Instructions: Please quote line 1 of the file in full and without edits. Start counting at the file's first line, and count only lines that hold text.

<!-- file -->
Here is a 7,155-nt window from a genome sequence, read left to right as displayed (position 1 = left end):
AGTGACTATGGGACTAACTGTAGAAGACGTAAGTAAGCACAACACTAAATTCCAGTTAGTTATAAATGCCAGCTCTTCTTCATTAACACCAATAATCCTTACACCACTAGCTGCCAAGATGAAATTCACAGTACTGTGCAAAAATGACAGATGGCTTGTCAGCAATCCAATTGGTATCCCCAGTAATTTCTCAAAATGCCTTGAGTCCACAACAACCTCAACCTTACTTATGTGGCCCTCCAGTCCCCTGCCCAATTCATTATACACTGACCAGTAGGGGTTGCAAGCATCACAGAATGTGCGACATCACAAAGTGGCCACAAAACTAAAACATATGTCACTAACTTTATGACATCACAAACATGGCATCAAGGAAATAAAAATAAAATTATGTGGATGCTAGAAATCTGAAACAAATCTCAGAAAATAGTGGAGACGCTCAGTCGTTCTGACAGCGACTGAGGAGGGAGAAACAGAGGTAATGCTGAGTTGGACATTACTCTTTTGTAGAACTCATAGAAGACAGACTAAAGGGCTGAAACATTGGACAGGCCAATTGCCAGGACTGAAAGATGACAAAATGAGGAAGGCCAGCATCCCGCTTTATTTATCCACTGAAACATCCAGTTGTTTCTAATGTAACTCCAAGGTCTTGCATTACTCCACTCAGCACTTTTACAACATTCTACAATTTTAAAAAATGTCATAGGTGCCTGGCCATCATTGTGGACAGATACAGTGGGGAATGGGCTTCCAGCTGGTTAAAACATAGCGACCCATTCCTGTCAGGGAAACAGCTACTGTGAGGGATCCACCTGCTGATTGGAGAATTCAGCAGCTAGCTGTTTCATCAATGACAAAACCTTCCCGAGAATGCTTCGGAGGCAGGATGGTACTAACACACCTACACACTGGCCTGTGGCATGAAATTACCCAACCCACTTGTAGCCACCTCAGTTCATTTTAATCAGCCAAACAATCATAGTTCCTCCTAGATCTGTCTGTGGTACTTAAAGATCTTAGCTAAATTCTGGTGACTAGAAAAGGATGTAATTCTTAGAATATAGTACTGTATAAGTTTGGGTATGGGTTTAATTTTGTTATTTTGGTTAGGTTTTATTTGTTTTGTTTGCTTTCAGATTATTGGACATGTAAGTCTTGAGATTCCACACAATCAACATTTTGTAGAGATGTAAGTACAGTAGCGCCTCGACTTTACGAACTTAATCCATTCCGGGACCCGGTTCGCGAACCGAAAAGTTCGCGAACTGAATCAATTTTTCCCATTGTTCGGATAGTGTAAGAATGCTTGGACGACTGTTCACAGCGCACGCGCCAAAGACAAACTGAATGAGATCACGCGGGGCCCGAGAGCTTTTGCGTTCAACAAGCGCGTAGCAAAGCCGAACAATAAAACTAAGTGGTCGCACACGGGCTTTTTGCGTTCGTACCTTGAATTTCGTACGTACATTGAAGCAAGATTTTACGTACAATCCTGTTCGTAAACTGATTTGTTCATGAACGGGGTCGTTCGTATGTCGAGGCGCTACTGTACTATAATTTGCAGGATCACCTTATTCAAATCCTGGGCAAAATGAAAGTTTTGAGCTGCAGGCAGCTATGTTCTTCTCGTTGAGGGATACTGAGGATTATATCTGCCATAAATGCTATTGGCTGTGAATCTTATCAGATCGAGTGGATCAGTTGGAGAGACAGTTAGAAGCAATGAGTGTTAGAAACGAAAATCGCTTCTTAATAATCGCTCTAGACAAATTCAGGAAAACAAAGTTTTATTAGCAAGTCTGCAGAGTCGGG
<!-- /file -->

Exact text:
Here is a 7,155-nt window from a genome sequence, read left to right as displayed (position 1 = left end):